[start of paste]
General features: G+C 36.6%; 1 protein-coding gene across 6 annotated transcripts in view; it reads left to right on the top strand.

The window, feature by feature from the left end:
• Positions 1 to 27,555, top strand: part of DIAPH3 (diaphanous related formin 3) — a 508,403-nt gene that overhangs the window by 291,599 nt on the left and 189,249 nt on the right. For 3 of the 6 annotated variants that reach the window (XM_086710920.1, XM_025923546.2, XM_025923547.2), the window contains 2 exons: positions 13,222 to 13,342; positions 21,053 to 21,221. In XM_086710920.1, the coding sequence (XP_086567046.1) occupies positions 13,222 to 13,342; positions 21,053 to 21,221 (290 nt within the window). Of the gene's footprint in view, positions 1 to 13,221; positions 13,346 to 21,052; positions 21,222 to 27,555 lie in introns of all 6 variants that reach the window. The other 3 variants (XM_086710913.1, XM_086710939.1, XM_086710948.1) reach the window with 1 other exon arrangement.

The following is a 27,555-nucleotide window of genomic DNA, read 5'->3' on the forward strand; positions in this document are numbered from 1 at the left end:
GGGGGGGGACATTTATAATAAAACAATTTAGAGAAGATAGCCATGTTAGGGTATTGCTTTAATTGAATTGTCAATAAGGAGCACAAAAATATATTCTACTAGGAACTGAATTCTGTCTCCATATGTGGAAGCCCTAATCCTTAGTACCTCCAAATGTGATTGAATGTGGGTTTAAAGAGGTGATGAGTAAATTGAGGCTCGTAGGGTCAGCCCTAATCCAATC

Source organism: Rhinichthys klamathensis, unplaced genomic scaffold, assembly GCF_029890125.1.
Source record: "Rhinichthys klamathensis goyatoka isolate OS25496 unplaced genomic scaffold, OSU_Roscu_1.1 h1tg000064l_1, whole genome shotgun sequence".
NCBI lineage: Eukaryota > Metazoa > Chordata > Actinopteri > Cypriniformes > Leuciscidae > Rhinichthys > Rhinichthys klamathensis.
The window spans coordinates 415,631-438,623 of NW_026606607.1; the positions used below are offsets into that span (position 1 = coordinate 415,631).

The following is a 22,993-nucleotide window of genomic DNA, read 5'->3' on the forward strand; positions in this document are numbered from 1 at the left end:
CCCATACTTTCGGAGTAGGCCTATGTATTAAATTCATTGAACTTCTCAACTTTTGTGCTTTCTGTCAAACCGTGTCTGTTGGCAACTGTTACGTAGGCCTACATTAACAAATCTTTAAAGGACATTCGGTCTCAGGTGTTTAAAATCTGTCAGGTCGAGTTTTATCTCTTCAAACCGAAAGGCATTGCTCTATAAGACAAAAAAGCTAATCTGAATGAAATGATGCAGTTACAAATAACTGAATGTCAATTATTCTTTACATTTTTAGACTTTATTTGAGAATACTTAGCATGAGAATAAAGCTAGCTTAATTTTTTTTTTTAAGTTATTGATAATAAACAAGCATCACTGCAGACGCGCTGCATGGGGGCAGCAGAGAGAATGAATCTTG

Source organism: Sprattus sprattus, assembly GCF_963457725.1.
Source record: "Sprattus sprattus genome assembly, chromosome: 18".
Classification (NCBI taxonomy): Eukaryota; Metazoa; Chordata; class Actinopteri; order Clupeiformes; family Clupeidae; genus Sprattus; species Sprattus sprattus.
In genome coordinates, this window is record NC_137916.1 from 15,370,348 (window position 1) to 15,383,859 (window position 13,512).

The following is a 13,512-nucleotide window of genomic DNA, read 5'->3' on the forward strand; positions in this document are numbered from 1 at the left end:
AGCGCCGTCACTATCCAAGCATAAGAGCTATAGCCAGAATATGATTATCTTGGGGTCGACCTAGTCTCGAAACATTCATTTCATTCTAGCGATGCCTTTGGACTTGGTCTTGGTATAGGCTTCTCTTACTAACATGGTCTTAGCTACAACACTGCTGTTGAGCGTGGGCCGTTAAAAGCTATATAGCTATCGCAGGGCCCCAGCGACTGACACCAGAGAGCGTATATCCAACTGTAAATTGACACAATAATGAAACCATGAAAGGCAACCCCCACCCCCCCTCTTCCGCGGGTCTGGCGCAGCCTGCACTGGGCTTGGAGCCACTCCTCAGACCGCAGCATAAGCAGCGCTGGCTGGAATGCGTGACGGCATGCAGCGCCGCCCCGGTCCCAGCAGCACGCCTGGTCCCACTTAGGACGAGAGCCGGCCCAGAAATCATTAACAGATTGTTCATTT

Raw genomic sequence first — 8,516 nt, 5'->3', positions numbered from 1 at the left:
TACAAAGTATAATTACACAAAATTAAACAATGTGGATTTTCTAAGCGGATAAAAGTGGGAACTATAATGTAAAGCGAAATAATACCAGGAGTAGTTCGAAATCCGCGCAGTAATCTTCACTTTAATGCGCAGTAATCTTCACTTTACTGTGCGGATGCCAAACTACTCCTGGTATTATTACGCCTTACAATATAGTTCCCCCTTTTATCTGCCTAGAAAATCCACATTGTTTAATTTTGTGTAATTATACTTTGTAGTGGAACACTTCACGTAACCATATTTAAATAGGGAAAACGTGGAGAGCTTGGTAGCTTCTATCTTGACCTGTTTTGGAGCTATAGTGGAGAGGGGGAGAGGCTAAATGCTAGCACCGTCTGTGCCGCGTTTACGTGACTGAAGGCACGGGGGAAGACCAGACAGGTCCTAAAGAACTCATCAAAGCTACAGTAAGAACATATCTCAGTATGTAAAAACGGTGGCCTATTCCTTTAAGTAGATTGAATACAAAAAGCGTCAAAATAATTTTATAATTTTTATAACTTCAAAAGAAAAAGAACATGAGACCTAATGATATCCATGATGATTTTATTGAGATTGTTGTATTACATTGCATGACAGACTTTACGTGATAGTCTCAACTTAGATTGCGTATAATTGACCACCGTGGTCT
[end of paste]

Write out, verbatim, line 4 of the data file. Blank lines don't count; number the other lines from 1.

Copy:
The following is a 27,555-nucleotide window of genomic DNA, read 5'->3' on the forward strand; positions in this document are numbered from 1 at the left end: